A family history of breast and ovarian cancer is the most significant risk factor for ovarian cancer but does not necessarily imply an inherited genetic cause. Of women in Australia with non-mucinous invasive epithelial ovarian cancer, 14% were found to have a heritable (germ-line) mutation in the BRCA1 or BRCA2 genes.21 However, over one-third of women in Australia with invasive epithelial ovarian cancer in whom a heritable BRCA1/2 mutation is identified have no known family history of breast or ovarian cancer.21-23 For women with a BRCA1 mutation, the risk of developing ovarian cancer by the age of 80 is 44%, and for women with a BRCA2 mutation the corresponding risk by age 80 is 17%.24
In some ethnic populations such as the Ashkenazi Jewish population, prevalence of heritable BRCA1/2 mutations in women with ovarian cancer is high due to common founder mutations. The frequency of BRCA1/2 mutations for the Ashkenazi Jewish population has been estimated at approximately 2.5% in Australia compared to less than 1% in the general population.25,26 Heritable BRCA1/2 mutations are found in approximately 30% of Ashkenazi Jewish women with ovarian cancer.26,27
A small proportion of hereditary ovarian cancers are due to mutations in a number of DNA mismatch repair genes associated with Lynch syndrome (e.g. MLH1, MSH2, MSH6).28 Heritable mutations in other genes are also associated with ovarian cancer, though the ovarian cancer risk is uncertain.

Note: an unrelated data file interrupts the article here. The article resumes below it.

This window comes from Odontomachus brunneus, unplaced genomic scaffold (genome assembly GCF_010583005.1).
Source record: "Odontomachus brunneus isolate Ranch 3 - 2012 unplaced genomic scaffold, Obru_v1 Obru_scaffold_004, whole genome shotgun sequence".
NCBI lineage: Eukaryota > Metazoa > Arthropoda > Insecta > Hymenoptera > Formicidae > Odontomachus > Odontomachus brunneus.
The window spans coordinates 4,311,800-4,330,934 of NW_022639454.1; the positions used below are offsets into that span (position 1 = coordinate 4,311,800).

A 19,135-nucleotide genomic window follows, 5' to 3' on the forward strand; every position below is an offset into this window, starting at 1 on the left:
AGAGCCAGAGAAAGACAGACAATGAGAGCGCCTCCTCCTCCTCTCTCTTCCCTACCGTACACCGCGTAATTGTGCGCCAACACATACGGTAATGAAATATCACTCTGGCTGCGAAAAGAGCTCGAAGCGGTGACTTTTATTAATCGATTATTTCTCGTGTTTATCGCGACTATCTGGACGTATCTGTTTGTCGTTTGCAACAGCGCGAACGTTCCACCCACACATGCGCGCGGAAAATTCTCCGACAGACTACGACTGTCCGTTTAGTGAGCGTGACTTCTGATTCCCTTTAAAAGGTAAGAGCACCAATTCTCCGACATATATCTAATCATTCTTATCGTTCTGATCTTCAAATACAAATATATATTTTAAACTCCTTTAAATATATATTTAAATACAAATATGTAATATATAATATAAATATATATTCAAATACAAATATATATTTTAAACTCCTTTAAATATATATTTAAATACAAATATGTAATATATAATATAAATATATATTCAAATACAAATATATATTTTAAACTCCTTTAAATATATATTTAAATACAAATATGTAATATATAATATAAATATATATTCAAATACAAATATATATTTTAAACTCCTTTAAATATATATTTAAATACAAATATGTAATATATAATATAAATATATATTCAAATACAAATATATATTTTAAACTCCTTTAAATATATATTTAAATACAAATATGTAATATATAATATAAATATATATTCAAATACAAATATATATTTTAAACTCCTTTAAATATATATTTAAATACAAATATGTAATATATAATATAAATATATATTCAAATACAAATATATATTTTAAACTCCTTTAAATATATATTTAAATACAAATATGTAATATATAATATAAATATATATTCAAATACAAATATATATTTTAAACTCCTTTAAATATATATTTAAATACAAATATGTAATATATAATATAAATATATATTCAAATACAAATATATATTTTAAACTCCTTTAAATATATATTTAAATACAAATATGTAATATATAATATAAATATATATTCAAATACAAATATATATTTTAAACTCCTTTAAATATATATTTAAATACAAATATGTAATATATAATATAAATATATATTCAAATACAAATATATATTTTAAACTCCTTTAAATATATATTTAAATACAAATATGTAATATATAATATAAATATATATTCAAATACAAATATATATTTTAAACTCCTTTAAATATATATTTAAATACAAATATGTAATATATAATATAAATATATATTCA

The category of high or potentially high risk of ovarian cancer covers less than 1% of the female population. Lifetime risk of ovarian cancer varies but may be up to 50%.24 Individual risk may be higher or lower if genetic test results are known.
Women are at high risk of ovarian cancer if they:
- have had genetic testing and been found to have a high-risk ovarian cancer-related gene mutation (e.g. in BRCA1/ 2, or one of the Lynch syndrome-associated genes such as MLH1, MSH2, MSH6).
Women are at potentially high risk if they:
In a family that has had genetic testing
- are an untested member of a family in which the presence of a high-risk ovarian cancer gene mutation has been established.
In a family where no genetic testing has been done
- have one first-degree relative diagnosed with invasive epithelial ovarian cancer aged less than 60 years;
- have more than one first-degree or second-degree relative with invasive epithelial ovarian cancer diagnosed at any age (on the same side of the family);
- have a strong family history of both breast and epithelial ovarian cancer; or
- have a family history of breast and/or epithelial ovarian cancer with Ashkenazi Jewish heritage.
For women at potentially high risk who have not undergone genetic testing, consider referral to a family cancer clinic.
Clinical trials of surveillance in women at high risk or potentially high risk